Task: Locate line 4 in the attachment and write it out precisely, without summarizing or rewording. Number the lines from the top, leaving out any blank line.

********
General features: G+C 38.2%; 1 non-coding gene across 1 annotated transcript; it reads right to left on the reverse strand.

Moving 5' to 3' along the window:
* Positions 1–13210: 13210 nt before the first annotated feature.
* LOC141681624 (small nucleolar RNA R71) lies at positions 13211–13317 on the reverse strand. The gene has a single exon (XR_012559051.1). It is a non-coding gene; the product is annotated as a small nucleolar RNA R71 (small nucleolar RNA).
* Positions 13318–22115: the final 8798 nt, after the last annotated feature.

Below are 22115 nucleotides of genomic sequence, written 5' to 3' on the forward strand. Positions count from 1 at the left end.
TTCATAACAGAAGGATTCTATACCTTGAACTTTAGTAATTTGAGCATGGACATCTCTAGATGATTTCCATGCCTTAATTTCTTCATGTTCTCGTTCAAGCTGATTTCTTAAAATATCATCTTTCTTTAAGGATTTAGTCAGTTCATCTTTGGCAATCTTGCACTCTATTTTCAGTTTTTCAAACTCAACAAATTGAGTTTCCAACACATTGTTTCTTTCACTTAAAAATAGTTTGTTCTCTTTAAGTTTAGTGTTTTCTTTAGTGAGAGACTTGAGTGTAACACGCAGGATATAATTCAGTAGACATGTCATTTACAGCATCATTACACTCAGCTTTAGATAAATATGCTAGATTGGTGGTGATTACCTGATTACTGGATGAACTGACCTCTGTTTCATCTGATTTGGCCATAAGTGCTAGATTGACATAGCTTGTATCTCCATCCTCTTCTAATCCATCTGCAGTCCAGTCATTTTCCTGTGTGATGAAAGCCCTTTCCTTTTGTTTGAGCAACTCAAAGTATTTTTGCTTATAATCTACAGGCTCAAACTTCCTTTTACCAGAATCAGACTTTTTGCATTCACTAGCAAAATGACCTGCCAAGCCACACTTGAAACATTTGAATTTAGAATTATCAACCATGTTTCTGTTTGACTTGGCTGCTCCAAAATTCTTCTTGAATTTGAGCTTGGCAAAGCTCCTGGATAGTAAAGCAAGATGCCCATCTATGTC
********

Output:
* LOC141681624 (small nucleolar RNA R71) lies at positions 13211–13317 on the reverse strand. The gene has a single exon (XR_012559051.1). It is a non-coding gene; the product is annotated as a small nucleolar RNA R71 (small nucleolar RNA).